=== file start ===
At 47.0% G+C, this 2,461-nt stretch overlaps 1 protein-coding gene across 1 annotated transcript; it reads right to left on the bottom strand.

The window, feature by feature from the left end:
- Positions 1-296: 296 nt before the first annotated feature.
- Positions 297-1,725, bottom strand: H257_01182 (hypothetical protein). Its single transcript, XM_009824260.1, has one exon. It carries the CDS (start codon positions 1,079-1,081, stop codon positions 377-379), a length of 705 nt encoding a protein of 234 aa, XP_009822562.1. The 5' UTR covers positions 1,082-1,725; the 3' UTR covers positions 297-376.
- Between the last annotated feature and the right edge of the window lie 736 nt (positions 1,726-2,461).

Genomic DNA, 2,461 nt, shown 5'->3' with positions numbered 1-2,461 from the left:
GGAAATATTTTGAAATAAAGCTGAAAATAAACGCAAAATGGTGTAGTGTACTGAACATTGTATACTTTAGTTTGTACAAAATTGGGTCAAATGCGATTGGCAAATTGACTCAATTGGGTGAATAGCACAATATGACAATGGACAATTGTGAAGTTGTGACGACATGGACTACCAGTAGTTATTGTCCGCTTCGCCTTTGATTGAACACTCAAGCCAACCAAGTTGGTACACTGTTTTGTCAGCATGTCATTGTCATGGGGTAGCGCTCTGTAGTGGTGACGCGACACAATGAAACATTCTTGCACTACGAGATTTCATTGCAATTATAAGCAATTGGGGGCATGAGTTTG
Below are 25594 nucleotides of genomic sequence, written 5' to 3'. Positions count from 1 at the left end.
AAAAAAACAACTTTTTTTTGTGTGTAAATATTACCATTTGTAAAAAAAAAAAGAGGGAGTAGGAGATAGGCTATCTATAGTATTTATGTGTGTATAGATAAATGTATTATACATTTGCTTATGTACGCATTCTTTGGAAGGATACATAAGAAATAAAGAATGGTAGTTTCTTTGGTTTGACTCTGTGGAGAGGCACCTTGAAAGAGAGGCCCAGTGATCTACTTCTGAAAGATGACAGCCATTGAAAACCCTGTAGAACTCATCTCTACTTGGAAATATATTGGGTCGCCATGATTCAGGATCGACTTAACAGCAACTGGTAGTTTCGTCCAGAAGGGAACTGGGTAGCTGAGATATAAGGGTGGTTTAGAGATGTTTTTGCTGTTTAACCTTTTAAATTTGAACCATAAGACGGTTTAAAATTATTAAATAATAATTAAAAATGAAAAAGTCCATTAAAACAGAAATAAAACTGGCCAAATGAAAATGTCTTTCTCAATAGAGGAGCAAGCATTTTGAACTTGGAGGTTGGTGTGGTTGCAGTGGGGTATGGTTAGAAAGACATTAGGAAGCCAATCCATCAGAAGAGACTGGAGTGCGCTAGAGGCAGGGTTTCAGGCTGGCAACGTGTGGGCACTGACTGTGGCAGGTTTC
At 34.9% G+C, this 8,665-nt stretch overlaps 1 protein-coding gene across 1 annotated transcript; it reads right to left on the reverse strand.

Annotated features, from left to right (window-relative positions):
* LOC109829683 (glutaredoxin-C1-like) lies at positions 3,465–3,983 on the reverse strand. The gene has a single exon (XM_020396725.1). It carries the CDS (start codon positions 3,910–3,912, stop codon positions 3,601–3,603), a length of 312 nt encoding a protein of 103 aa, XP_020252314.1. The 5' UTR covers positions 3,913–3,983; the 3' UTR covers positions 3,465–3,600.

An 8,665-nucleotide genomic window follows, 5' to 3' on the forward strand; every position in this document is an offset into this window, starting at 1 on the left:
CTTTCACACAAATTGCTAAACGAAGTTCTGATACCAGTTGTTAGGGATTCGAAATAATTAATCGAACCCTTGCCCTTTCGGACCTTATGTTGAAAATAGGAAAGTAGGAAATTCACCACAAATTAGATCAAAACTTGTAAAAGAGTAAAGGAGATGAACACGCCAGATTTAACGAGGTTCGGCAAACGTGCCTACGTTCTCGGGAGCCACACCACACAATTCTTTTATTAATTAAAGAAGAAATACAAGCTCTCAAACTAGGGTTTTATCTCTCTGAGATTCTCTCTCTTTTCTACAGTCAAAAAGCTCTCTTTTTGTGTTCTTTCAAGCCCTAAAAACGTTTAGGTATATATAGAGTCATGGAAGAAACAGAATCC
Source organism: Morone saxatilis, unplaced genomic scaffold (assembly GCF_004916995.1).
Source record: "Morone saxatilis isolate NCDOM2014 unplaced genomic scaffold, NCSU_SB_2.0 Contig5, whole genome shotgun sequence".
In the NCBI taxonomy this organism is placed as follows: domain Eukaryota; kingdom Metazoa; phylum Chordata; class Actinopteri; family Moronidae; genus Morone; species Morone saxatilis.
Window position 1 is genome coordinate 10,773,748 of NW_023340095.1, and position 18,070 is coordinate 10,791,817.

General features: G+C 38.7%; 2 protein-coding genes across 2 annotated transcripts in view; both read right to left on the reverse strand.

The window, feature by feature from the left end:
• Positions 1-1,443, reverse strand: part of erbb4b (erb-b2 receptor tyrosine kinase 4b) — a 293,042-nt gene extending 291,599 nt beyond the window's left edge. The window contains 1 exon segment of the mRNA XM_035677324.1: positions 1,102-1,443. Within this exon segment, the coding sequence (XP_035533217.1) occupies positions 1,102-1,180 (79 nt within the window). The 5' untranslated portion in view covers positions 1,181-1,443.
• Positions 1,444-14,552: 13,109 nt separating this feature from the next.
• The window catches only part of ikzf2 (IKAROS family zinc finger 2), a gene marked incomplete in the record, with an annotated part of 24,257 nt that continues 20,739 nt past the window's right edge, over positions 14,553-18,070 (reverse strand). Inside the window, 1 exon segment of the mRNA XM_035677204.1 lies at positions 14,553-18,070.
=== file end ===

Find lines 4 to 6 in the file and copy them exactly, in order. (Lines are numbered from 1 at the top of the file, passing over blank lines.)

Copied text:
- Positions 297-1,725, bottom strand: H257_01182 (hypothetical protein). Its single transcript, XM_009824260.1, has one exon. It carries the CDS (start codon positions 1,079-1,081, stop codon positions 377-379), a length of 705 nt encoding a protein of 234 aa, XP_009822562.1. The 5' UTR covers positions 1,082-1,725; the 3' UTR covers positions 297-376.
- Between the last annotated feature and the right edge of the window lie 736 nt (positions 1,726-2,461).

Genomic DNA, 2,461 nt, shown 5'->3' with positions numbered 1-2,461 from the left: